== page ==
Figure 1. Schematic representations of atomic force microscopy (AFM).
In the tapping mode (TM) the tip oscillates across the sample surface modulated according to the sample’s height. At the lowest position of oscillation, it briefly touches the sample, thus protecting the sample from damage. The feedback loop keeps the vibration amplitude constant, and the applied force (2–10 nN) is controlled by the ratio between the amplitude setpoint and the amplitude of free oscillation. Tapping mode AFM can detect the biochemical and mechanical characteristics of the sample, its density and viscosity. The changes in the amplitude and phase of the cantilever oscillations with respect to the excitation signal can be recorded simultaneously with the topographic height.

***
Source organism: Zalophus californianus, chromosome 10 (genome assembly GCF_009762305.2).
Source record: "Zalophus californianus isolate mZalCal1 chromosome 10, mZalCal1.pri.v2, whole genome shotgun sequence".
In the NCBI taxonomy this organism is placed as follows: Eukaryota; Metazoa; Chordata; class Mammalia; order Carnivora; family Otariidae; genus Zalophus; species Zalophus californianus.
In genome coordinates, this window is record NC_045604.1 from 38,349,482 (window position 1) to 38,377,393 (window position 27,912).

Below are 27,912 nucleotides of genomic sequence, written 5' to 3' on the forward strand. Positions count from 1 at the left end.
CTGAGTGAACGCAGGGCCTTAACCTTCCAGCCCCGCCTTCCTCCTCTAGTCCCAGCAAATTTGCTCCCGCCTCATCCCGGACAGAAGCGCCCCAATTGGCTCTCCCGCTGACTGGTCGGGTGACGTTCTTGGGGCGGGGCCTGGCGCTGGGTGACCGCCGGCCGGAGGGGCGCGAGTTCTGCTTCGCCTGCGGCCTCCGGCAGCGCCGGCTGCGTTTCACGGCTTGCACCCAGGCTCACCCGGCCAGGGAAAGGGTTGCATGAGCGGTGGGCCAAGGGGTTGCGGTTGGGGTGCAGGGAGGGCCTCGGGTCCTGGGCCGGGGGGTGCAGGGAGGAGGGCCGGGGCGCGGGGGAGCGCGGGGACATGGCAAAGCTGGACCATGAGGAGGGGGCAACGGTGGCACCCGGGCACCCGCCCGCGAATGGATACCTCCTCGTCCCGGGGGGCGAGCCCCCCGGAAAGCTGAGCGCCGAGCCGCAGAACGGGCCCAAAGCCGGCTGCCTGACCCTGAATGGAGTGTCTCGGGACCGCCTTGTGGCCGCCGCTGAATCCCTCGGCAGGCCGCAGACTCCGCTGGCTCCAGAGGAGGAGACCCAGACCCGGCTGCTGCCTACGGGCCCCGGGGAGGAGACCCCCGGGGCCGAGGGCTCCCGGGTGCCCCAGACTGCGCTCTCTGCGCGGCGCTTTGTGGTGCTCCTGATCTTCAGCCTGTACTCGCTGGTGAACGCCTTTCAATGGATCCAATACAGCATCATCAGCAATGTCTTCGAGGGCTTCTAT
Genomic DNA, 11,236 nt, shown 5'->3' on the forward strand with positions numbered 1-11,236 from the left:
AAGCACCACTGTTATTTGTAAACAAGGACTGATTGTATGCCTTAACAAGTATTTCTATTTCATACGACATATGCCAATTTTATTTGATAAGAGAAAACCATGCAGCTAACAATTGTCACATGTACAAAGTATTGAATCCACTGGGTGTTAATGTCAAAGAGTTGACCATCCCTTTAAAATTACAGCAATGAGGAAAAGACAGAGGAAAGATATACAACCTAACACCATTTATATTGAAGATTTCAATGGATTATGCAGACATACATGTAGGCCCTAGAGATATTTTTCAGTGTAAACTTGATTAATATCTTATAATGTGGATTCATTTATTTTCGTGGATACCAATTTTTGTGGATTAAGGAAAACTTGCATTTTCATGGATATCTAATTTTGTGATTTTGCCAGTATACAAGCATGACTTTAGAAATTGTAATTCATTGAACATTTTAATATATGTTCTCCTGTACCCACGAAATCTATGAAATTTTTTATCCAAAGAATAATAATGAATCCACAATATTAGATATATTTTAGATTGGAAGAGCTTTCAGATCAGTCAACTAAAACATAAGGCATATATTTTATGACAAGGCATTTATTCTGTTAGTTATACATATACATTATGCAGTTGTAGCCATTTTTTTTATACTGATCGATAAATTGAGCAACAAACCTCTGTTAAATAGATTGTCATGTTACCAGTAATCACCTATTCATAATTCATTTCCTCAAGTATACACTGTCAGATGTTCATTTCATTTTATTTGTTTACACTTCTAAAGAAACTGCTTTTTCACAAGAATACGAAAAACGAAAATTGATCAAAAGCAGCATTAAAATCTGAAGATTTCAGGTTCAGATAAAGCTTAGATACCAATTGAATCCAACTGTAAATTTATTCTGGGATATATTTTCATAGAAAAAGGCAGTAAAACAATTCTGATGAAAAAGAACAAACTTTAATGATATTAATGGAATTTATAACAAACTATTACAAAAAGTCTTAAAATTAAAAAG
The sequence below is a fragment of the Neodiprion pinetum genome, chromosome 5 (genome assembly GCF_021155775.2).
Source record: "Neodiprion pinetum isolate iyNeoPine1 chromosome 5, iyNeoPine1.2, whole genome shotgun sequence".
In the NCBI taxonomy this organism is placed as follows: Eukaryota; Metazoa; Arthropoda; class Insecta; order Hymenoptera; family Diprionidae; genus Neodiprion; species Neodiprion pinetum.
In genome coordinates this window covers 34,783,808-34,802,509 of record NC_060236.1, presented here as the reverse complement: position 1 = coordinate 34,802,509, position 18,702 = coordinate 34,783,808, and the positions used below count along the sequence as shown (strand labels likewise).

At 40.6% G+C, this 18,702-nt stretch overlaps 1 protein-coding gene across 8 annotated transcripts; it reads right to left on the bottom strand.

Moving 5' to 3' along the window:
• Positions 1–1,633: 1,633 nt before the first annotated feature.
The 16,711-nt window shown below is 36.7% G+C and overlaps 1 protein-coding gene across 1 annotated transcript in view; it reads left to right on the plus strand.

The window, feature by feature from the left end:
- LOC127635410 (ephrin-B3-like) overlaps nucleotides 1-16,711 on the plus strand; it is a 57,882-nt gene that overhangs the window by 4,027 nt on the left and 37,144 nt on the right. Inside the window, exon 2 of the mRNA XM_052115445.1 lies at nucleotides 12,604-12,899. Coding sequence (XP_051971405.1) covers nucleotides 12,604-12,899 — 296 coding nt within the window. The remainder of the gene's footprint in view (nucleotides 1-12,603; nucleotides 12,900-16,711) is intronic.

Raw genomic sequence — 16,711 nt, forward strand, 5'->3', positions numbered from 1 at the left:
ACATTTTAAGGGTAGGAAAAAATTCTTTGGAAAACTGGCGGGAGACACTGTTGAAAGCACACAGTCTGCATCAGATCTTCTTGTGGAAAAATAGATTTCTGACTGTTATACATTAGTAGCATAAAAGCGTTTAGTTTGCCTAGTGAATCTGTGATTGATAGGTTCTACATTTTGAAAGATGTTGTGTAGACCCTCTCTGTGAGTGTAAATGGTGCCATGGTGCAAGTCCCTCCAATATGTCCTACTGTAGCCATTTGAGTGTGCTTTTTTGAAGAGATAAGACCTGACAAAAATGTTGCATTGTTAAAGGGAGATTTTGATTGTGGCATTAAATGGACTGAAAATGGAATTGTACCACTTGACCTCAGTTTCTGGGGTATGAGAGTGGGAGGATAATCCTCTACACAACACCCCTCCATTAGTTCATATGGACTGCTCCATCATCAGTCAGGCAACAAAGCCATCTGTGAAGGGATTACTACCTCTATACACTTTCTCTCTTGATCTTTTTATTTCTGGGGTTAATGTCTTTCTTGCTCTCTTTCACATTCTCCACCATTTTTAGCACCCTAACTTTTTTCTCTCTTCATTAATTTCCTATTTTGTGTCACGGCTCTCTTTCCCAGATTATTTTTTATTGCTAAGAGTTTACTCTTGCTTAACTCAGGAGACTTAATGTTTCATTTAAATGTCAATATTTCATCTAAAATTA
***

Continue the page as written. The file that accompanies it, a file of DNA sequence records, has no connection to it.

In the PeakForce Tapping (PFT) mode the tip is used as a few pN force probe controlled by a low driving frequency and amplitude. In addition to lateral movement, the tip is forced to oscillate in the vertical direction. Unlike in TM, the piezo oscillates far below (1–2 kHz) the resonance frequency in z-axis direction. The maximum loading force (called peak force) perpendicular to the surface (indentation) is controlled and the computer tracking is optimised according to the peak force setpoint and the gains. The applied force is below the usually achievable values in TM [2][3][4]. It should be controlled very well for imaging of EVs, as it was observed that the shape of EV changes with the increase of the applied force [2]. While detecting the deflection of the cantilever, indentation curves or unfolding curves of a protein are collected [5]. The detected changes in the oscillation (amplitude, phase, or frequency) are used in feedback to maintain a constant interaction of the probe with the sample. The image is generated by capturing the force/distance curve on each image pixel [4][6]. The PFT mode, besides the topography, gives information about the biomechanical, biomolecular and biophysical characteristics of nanoparticles based on the force curves. The adhesion force, elastic modulus, deformation and dissipation are used for the calculation of quantitative nanomechanical information: adhesion forces, elasticity, stiffness, and deformation. EVs are exposed to different forces when attached to surfaces, during intercellular and extracellular transport, or internalisation and externalisation by cells. The measurements of biomechanical properties, the so-called mechanical fingerprint, can help elucidate these processes without the use of biochemical markers, and also give insight into adhesion-related diseases. Rigidity is one of the important properties that can distinguish different classes of EVs [7][2][8]. The central part of some EVs is softer compared to the rigid membrane and consequently a collapsed cup is formed. This can be avoided by working in very soft amplitude modulation conditions or PFT mode [9]. The membrane rigidity of EVs is generally determined by their size, lipid and protein composition, and the attractive forces on the substrate [3]. Mechanically, most EVs behave like empty liposomes with a fluid bilayer containing significant amounts of membrane-associated proteins [4].